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American History 1--HIST 2111 (OER): Chapter 7: The Early Republic

American Yawp Chapter Summary

Thomas Jefferson’s electoral victory over John Adams—and the larger victory of the Republicans over the Federalists—was but one of many changes in the early republic. Some, like Jefferson’s victory, were accomplished peacefully, and others violently, but in some form all Americans were involved. The wealthy and the powerful, middling and poor whites, Native Americans, free and enslaved African Americans, influential and poor women: all demanded a voice in the new nation that Thomas Paine called an “asylum” for liberty.1 They would all, in their own way, lay claim to the ideals of freedom and equality heralded, if not fully realized, by the Revolution. Read all Chapter 7 from the American Yawp.

Things to Consider

Questions to be thinking about as you move through the content of this chapter

  1. How did the Haitian slave revolt influence the United States?
  2. How was the American understanding of race changing between 1790 and 1820? What role did science play in this process?
  3. Describe the idea of “Republican Motherhood.” What does it say about the place of women in American society between 1790 and 1820?
  4. In what ways was the United States becoming more democratic between 1790 and 1820? What peoples still remained unequal in this period?
  5. What sorts of policies did Thomas Jefferson pursue as president? What was his approach to issues such as taxes, government spending, western land and relations with other countries?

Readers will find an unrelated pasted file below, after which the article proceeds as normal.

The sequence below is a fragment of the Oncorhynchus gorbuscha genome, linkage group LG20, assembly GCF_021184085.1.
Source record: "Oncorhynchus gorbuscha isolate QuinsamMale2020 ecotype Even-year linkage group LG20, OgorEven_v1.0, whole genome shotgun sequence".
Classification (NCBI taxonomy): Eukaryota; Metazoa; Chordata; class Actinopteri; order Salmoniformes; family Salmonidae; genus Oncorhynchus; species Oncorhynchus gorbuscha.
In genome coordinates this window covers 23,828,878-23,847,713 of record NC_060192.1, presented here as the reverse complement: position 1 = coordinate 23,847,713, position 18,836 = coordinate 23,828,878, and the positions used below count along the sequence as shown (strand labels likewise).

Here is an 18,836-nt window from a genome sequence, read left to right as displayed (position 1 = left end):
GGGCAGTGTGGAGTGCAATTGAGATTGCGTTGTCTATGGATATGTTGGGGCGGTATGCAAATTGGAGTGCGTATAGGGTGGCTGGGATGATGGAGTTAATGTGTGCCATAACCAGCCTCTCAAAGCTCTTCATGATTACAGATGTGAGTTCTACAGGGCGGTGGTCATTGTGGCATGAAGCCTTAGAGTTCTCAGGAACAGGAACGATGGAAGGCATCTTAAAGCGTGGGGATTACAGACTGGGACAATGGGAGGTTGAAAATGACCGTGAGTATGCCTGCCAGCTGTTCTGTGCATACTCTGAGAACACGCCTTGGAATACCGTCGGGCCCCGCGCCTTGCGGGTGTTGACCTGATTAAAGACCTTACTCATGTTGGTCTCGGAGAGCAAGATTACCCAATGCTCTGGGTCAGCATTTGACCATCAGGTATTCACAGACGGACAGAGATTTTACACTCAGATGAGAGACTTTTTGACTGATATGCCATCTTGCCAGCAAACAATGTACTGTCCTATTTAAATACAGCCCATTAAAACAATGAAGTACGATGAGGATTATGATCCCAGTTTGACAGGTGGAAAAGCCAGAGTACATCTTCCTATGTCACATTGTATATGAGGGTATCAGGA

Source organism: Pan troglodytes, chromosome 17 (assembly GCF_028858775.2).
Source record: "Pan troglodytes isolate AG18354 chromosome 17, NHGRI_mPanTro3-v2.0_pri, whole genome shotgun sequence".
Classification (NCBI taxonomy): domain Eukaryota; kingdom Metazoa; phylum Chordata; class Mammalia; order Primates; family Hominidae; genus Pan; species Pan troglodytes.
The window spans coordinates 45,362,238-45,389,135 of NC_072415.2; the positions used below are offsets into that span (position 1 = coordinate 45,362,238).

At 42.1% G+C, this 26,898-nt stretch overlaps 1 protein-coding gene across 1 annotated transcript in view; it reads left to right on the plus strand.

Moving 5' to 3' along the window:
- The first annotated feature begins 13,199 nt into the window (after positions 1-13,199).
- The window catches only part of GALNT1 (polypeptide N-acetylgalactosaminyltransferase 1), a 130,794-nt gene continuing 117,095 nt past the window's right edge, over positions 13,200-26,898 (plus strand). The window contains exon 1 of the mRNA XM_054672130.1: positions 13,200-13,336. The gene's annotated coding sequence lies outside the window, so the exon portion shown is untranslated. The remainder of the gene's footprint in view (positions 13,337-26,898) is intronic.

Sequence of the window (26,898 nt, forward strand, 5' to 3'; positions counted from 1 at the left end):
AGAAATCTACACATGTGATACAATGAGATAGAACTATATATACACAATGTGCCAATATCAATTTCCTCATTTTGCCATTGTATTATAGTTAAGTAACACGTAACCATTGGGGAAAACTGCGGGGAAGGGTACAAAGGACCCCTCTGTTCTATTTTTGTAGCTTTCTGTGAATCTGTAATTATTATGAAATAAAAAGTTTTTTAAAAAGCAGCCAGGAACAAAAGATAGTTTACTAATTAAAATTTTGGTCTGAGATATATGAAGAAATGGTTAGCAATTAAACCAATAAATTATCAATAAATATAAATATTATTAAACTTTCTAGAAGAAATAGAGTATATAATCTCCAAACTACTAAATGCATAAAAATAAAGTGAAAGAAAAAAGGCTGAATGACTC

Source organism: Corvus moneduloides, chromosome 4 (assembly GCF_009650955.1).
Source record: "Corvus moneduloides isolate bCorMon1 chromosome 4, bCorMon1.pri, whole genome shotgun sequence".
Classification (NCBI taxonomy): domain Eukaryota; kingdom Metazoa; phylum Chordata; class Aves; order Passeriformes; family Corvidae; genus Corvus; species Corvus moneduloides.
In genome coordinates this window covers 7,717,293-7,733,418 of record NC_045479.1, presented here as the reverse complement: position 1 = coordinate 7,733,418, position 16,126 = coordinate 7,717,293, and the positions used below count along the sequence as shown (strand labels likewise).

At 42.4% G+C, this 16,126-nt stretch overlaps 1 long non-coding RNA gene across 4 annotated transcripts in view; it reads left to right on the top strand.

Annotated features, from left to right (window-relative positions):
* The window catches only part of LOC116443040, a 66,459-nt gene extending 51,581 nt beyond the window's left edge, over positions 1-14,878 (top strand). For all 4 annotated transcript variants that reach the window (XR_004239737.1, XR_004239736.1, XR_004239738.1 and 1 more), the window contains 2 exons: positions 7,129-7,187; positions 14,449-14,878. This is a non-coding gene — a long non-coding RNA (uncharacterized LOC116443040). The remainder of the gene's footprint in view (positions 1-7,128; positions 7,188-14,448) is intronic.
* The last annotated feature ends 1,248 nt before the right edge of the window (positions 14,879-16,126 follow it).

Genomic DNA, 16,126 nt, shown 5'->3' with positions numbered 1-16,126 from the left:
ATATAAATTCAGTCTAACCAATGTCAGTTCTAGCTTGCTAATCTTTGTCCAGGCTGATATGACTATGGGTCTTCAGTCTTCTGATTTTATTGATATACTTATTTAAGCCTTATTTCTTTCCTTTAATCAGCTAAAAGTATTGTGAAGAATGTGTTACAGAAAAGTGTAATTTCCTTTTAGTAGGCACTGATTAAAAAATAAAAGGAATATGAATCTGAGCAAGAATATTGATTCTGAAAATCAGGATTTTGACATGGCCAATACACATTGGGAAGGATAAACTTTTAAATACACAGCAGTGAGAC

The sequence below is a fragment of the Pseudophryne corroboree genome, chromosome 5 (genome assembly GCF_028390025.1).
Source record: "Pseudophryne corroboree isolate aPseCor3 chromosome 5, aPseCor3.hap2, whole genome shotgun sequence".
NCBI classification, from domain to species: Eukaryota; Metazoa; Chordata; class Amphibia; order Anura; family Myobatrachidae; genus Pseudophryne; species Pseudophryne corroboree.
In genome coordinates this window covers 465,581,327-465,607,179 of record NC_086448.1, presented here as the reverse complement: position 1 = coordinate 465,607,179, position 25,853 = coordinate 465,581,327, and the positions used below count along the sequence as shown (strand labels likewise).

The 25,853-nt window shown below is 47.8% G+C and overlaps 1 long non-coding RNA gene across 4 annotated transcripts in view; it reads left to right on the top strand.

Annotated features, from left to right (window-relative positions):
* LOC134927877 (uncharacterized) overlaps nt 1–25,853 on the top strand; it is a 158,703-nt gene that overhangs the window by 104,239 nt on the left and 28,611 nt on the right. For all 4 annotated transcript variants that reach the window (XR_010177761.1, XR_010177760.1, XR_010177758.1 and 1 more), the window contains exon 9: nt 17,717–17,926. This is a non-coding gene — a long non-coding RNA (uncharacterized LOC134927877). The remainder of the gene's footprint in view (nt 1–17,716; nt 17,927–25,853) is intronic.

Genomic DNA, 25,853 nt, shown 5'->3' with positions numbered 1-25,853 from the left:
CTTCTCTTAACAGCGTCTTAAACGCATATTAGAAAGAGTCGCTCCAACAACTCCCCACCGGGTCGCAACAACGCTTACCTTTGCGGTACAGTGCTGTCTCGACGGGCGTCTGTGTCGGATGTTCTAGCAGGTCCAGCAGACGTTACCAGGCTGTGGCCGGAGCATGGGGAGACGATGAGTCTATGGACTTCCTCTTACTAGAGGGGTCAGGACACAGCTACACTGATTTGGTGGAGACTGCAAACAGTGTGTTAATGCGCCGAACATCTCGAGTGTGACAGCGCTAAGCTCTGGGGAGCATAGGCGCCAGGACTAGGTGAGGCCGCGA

6. What ideas did Tecumseh and Tenskwatawa advocate? How successful were they in their goals for Native Americans?
  7. What were the main causes of the War of 1812? Describe the fighting in this war.
  8. What were the results of the War of 1812? How did the War of 1812 impact American identity?
  9. Why were the Federalist unsuccessful as a political party after 1800? What role did the War of 1812 and the Hartford Convention play in the decline and eventual collapse of the Federalist Party?
  10. Describe the Monroe Doctrine. How did it represent a major change in American foreign policy?

Learning Objectives and Assessment

Course Outcomes:

  • Students will be able to identify issues pertaining to governmental systems & the evolution of American liberty from the Articles of Confederation to the end of the Age of Jackson.
  • Students will be able to analyze economic development & cultural reform movements during the first half of the 19th century.

Student Learning Outcomes:

  • Students will demonstrate their ability to read, analyze, and comprehend college level written texts.
  • Students will be able to recognize differing perspectives and points of view.
  • Students will demonstrate an understanding of diversity among cultures.
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